Each market segment will have one or two optimum methods. For example, direct marketing, advertising or PR. If you are considering using a new method, start on a small scale. A failed investment in marketing can be costly.

Through what channels do you reach your end user?

• Compare your current channels with the alternatives.
• Note the distribution channels used by your competitors.
• Look at the positive and negative trends in your chosen distribution channel.

How do you do your selling?

Analyse the cost efficiency of each of your selling methods. For example, telesales, a direct sales force, through an agent or over the Internet. Include all the hidden costs of the direct sales force, such as management time.

Management and personnel

Give information on the senior staff be they owners or employees.

  • Set out the structure and key skills of the management team and the staff.
  • Identify any areas of deficiency, and your plans to cover this weakness.
  • Explain your recruitment and training plan, including timescales and costs.

Analyse the workforce in terms of total numbers and by department.

  • Compare the efficiency ratios with competitors, or with similar industries.
  • Useful figures might be sales, average salaries, employee retention rates and measures of productivity.

Be realistic about the commitment and motivation of the workforce.

  • Consider how you would survive the loss of a key worker.
  • Note any unusual upward pressure on remuneration.
  • Spell out any plans to improve or maintain motivation.

Operations

Analyse the capacity and efficiency of your operations, and the planned improvements.

What premises does the business have?

  • What are the long-term commitments to property?
  • What are the advantages and disadvantages of the present location?
  • Should the business expand or move?

What production facilities are there and how is production organised?

  • How modern is the equipment?
  • What is the capacity of the current facilities compared with existing and forecast demand?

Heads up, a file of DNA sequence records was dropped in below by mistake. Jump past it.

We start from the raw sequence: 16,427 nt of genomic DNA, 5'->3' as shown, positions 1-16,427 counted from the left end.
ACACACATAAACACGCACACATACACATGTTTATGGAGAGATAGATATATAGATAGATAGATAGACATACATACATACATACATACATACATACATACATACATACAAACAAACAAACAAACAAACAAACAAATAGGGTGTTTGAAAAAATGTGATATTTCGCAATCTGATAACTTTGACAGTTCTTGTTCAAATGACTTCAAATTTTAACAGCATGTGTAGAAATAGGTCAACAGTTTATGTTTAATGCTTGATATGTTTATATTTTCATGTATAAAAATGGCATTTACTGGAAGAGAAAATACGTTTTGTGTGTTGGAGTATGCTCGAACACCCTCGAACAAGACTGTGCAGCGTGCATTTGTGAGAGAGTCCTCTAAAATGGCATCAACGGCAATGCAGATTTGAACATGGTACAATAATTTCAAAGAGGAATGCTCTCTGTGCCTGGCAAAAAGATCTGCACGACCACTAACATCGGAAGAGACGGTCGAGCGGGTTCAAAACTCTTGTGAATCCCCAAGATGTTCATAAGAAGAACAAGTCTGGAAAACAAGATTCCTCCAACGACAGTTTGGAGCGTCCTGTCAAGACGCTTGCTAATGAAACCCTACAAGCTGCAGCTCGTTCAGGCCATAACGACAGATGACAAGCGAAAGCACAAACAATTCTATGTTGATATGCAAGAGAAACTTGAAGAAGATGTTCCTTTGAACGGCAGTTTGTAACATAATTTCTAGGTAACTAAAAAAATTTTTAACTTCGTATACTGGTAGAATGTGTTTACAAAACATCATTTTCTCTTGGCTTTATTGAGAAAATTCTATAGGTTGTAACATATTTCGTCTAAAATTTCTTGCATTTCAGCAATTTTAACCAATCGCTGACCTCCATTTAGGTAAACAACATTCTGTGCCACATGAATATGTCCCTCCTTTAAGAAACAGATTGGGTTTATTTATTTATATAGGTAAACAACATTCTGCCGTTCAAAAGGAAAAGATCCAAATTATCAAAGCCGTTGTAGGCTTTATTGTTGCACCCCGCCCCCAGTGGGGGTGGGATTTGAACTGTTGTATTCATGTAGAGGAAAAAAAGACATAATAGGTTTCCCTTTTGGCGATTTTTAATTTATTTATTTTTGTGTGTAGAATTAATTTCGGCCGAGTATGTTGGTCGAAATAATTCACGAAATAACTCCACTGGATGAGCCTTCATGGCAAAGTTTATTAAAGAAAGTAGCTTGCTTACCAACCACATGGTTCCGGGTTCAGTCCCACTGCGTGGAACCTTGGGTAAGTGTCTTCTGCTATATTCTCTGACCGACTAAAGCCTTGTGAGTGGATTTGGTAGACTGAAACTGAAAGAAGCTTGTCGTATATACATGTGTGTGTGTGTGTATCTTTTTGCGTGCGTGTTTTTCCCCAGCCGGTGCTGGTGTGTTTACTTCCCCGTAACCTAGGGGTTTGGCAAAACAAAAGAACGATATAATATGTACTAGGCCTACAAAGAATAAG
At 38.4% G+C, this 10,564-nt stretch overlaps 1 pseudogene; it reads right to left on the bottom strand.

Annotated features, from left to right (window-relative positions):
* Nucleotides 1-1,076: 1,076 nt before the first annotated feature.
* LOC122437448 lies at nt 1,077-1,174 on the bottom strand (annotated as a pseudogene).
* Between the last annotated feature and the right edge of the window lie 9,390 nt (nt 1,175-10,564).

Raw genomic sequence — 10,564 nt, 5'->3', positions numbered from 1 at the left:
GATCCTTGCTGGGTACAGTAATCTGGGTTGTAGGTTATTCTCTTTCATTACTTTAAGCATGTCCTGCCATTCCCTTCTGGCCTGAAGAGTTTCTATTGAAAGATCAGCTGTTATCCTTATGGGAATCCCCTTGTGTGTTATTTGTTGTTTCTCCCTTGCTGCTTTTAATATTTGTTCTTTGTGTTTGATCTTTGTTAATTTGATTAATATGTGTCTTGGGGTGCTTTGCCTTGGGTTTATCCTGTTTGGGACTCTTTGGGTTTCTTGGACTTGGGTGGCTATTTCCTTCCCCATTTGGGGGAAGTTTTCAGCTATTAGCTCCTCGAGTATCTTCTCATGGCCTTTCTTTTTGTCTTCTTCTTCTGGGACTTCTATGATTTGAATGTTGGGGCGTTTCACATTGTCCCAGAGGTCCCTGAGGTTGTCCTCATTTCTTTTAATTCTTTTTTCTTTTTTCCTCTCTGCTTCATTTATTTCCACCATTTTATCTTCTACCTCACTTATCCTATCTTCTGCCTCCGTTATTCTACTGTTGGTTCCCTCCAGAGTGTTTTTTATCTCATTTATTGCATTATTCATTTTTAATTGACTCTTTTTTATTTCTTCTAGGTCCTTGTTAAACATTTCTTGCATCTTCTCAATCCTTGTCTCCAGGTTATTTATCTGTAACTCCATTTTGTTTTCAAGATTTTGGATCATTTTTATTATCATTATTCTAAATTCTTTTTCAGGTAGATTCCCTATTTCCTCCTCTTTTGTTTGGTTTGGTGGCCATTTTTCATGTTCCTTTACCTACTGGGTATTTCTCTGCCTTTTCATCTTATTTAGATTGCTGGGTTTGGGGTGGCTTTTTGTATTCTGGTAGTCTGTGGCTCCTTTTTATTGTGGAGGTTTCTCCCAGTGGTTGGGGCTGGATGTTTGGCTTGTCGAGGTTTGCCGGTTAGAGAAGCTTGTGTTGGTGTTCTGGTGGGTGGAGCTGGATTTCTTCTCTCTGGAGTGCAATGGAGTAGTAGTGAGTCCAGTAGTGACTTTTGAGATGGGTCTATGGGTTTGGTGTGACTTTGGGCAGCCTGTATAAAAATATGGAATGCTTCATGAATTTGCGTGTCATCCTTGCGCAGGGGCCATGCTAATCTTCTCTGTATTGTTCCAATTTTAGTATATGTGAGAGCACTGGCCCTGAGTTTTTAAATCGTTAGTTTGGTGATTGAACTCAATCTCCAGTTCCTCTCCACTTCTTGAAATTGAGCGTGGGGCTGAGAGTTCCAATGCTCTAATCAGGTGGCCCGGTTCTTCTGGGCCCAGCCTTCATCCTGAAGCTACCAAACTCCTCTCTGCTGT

• What management information systems are in place?
  • Are they reliable?
  • Can they cater for any proposed expansion?

A financier would be very concerned if management information systems were inadequate. Management of a business is always limited by the quality of the information available.

Information technology

IT is a key strength (or weakness) of almost any business these days. The reliability of your IT and the development of IT systems to help your business are usually important issues.

Identify any quality or regulatory standards that the business must conform to (e.g. ISO 9000 or CE approval).

Financial performance

Your financial forecasts translate what you have said about your business into numbers.

  • Set out the historical financial information for the last three to five years, if available.
  • Break total sales figures down into component parts.
  • For example, sales of different types of product or to different types of customers.
  • Show the gross margin for each component of sales. List what costs are included as direct costs for each component.
  • Show the movement in the key working capital items of stock, trade debtors and creditors.
  • Use ratios such as stock turnover (in months), debtors period (in days), and creditors period (in days).
  • Highlight any major capital expenditure made in the period.
  • Provide an up-to-date balance sheet, and a profit and loss account.
  • Explain the reasons for the movements in profitability, working capital and cash flow. Compare them with industry norms.

Provide forecasts for the next three years.